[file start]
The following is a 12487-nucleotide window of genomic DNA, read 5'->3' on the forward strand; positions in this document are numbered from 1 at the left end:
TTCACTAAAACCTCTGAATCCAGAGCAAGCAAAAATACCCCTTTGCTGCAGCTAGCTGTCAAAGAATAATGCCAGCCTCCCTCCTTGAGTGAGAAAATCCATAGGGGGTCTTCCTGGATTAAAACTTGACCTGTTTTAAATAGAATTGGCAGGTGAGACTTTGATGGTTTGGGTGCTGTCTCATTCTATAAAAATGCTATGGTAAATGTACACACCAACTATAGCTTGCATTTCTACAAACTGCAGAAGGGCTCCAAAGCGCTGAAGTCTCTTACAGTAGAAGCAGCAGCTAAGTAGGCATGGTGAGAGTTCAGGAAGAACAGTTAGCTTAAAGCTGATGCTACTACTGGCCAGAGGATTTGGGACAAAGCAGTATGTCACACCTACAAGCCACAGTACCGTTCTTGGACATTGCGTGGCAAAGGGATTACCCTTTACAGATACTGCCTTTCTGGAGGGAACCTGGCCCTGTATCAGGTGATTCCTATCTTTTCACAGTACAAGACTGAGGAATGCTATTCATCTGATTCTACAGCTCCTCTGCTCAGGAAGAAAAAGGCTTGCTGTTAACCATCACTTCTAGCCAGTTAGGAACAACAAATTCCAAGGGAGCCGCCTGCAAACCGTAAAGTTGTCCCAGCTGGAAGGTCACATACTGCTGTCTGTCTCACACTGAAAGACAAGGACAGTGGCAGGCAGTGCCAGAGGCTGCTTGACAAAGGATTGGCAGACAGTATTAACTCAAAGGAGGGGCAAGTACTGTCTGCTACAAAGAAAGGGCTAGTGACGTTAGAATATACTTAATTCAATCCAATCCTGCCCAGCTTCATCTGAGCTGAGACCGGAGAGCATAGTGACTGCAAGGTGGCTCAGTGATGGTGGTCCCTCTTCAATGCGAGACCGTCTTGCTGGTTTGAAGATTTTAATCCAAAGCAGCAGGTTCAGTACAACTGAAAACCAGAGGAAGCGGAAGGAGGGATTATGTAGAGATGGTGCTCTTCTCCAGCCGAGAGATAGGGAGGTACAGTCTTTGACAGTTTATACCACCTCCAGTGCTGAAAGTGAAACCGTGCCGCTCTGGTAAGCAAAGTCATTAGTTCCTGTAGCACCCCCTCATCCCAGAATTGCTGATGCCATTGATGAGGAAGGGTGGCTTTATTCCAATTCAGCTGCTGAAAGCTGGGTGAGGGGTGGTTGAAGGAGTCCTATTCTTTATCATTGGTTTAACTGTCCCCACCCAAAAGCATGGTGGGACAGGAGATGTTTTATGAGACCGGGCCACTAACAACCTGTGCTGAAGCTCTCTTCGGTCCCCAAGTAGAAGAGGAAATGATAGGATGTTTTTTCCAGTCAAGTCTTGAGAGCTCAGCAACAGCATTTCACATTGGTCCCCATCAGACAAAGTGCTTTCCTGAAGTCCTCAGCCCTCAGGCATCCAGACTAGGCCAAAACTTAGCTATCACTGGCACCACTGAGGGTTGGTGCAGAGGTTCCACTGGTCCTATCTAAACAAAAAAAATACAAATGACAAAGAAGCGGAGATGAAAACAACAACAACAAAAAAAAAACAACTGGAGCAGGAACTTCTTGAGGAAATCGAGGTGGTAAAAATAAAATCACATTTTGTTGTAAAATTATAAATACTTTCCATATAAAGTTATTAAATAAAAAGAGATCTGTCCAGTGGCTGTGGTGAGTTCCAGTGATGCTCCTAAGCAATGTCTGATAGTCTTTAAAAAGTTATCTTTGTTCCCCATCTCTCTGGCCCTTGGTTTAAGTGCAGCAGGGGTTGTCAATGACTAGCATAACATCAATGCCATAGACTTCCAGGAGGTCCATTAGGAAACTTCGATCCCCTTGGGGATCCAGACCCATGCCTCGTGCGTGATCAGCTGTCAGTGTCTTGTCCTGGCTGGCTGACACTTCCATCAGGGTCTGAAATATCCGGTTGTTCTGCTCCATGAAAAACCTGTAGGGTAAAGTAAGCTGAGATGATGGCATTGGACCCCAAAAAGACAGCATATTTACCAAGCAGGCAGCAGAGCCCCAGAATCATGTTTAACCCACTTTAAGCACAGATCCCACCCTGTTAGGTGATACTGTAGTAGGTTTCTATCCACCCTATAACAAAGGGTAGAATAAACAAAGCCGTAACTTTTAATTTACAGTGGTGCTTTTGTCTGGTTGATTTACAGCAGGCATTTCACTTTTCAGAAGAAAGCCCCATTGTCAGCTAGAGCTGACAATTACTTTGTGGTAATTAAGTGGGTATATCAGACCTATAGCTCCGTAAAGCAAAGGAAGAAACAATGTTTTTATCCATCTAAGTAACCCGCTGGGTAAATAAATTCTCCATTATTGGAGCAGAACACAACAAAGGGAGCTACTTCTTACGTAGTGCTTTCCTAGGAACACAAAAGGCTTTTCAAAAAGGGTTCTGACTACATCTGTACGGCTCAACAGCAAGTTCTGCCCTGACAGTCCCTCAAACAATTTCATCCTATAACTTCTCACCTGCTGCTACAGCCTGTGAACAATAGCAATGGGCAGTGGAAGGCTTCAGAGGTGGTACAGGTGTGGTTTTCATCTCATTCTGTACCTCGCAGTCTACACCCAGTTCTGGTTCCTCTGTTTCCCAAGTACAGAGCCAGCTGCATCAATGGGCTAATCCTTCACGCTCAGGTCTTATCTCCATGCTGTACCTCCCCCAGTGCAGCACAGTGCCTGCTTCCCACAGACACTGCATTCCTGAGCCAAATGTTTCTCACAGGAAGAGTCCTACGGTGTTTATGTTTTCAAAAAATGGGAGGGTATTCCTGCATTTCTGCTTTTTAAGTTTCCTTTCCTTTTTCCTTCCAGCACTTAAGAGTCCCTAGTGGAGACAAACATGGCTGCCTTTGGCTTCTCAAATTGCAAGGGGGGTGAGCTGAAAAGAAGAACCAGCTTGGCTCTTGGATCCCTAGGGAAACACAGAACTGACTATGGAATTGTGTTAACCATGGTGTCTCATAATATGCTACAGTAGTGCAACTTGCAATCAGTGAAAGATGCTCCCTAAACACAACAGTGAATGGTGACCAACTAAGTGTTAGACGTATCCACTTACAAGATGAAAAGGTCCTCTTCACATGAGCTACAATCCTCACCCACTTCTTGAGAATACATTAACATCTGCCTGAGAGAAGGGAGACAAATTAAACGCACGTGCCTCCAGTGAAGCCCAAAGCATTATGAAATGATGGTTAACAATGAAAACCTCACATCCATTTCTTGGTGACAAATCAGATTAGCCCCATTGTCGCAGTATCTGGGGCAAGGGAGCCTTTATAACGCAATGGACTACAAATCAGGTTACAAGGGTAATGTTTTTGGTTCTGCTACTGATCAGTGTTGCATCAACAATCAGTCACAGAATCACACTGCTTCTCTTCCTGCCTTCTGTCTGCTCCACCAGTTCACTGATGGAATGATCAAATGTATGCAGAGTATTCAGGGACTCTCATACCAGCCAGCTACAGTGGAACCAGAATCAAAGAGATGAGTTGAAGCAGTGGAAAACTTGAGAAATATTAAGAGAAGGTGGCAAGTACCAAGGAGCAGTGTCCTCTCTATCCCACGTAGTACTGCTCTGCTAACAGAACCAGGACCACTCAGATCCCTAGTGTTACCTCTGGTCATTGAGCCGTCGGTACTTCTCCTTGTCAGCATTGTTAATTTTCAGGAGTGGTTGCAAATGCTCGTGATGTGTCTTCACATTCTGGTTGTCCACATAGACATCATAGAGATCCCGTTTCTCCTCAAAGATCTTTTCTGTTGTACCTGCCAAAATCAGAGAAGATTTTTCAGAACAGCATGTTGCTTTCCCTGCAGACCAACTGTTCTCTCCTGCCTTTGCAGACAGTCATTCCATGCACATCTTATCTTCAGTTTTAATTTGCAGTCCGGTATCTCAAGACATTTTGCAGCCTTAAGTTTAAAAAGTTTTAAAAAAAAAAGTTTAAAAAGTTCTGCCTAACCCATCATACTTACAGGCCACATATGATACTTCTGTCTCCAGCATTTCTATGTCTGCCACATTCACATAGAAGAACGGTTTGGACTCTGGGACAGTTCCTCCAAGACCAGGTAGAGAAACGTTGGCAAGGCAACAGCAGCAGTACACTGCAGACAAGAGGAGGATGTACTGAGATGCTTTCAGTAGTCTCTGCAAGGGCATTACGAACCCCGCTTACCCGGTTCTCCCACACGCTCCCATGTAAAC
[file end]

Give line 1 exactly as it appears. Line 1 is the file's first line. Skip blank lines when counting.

The following is a 12487-nucleotide window of genomic DNA, read 5'->3' on the forward strand; positions in this document are numbered from 1 at the left end: